Researchers Successfully Identified People with Type 2 Diabetes Using a Risk Score Based on a Map of Genetic Variations Known to Affect Blood Pressure

According to a study published today in the American Cardiac Association’s peer-reviewed journal Hypertension, a risk score based on a gene map predicted the chance of high blood pressure leading to heart issues or stroke in adults with Type 2 diabetes.

This tool could be especially helpful for persons who have recently been diagnosed with Type 2 diabetes or who have prediabetes.

Adults with Type 2 diabetes are twice as likely to suffer a heart attack or stroke than people without the disease, according to a previous study. Various health indicators, such as blood pressure, cholesterol, and blood sugar levels, are frequently used to assess a person’s risk of heart disease.

Researchers in this study looked at whether it also linked genetic variants connected to high blood pressure to subsequent heart disease or stroke in people with Type 2 diabetes, and then used that information to create a risk score.

“Increased genetic risk of high blood pressure may predispose some people with Type 2 diabetes to a higher risk of heart attack, stroke, or cardiovascular death,” said lead study author Pankaj Arora, M.D., director of the Cardiogenomics Clinic Program and the Cardiology Clinical and Translational Research Program at the University of Alabama at Birmingham.

“We conducted the study to determine if this genetic risk score can identify people with Type 2 diabetes who have a higher risk for cardiovascular events and if tight control of blood sugar impacts the link between genetic hypertension risk and cardiovascular outcomes.”

Arora and colleagues looked at the health records of 6,335 people who had genetic data in the Action to Control Cardiovascular Risk in Diabetes (ACCORD) trial database.

If you have Type 2 diabetes, there’s a lot you can do to reduce your risk for heart disease. In addition to blood sugar control, which is absolutely paramount, we highly encourage people living with Type 2 diabetes to talk with their health care team about other personal and familial risk factors for heart disease or stroke, and what they can do to manage or modify them.

Eduardo Sanchez

Participants self-identified their race or ethnicity: 15% were African Americans, 6% Hispanics, 70% were white, and 9% chose “other.” They were all Type 2 diabetics with high blood pressure, and they were observed for 3.5 years.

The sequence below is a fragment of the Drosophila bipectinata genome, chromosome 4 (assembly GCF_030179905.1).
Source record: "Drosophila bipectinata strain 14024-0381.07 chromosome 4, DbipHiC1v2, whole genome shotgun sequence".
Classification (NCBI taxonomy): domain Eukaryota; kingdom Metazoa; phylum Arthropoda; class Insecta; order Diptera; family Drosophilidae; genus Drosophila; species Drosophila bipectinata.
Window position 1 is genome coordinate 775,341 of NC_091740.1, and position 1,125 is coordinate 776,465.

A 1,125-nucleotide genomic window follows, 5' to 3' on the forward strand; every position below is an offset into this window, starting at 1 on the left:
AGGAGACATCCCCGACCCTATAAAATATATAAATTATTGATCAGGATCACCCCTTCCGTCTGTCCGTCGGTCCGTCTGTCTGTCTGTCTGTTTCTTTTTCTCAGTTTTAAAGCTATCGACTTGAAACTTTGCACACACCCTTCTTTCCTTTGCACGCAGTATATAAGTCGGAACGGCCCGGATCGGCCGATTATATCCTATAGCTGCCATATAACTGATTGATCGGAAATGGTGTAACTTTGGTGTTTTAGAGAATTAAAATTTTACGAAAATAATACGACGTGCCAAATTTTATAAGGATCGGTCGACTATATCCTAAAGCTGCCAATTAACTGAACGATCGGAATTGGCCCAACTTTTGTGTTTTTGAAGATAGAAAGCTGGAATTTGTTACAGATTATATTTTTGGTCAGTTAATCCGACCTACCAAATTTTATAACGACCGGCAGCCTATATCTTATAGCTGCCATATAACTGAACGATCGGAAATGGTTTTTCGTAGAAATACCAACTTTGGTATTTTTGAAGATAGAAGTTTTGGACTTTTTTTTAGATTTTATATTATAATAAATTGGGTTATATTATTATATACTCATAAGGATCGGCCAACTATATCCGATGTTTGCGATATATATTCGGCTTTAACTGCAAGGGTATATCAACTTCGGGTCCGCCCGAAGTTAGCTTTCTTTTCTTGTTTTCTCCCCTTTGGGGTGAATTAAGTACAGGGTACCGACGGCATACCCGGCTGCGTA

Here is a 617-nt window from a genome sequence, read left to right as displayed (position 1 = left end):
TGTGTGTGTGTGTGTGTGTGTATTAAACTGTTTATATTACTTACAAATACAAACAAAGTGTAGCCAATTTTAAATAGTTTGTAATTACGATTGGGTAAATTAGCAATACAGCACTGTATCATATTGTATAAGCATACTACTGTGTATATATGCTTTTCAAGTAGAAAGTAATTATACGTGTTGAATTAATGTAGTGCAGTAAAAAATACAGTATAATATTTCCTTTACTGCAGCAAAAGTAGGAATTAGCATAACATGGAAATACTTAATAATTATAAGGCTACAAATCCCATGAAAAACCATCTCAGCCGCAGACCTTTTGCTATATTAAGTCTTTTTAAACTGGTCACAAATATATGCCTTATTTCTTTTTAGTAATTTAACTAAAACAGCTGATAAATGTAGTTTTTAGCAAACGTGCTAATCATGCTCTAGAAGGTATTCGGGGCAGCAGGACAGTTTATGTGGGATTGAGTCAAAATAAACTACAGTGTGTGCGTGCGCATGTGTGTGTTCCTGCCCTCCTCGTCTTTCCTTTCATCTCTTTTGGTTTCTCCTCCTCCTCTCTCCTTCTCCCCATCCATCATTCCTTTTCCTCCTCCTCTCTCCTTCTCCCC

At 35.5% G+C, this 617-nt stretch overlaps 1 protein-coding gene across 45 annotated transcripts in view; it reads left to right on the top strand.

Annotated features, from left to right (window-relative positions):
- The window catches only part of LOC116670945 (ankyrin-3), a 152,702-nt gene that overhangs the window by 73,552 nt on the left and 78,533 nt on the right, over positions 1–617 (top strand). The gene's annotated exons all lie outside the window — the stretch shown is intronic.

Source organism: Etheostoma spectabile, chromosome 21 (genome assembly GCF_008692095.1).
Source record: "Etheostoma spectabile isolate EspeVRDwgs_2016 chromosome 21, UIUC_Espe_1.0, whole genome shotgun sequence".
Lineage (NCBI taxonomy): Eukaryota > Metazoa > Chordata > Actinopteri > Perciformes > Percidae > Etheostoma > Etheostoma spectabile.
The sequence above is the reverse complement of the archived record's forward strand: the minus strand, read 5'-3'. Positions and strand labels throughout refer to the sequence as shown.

To estimate the study participants’ hereditary risk, a genetic variation map of more than 1,000 common genetic variants known to affect blood pressure was compared to the DNA of the participants. A higher genetic risk score was associated with more matches between the participant’s DNA and the map of known blood pressure genetic variations.

The genetic risk score indicated study participants with a higher risk of cardiovascular events, according to the researchers:

  • Each degree higher in genetic risk scores was linked to a 12 percent increased risk of heart disease or stroke occurrences in those with higher than average genetic risk scores.
  • Even if participants were using blood sugar-controlling medications, the link between genetic risk and cardiovascular events remained the same.

To be able to apply these findings more broadly, additional testing of genetic risk scores in persons who do not have Type 2 diabetes is required.

The findings of differences in individuals’ genetic risk scores for high blood pressure did not fully explain why intensive glycemic control (aggressive insulin treatment, medications, diet, and exercise) did not appear to have a cardiovascular benefit for people with long-standing Type 2 diabetes, according to Arora and colleagues.

“However, a genetic risk score may be helpful for people newly diagnosed with Type 2 diabetes to identify who should have more intense lifestyle changes, such as changes in diet and exercise, and more aggressive management of weight, blood pressure and smoking cessation,” said Arora.

“If you have Type 2 diabetes, there’s a lot you can do to reduce your risk for heart disease,” said Eduardo Sanchez, M.D., M.P.H., FAHA, FAAFP, the American Heart Association’s chief medical officer for prevention, who is the clinical lead for Know Diabetes by Heart, a collaborative initiative between the American Heart Association and the American Diabetes Association addressing the link between diabetes and cardiovascular disease.

“In addition to blood sugar control, which is absolutely paramount, we highly encourage people living with Type 2 diabetes to talk with their health care team about other personal and familial risk factors for heart disease or stroke, and what they can do to manage or modify them.”

Co-authors include Vibhu Parcha, M.D.; Akhil Pampana, M.S.; Adam Bress, Pharm.D., M.S.; Marguerite R. Irvin, Ph.D.; and Garima Arora, M.D.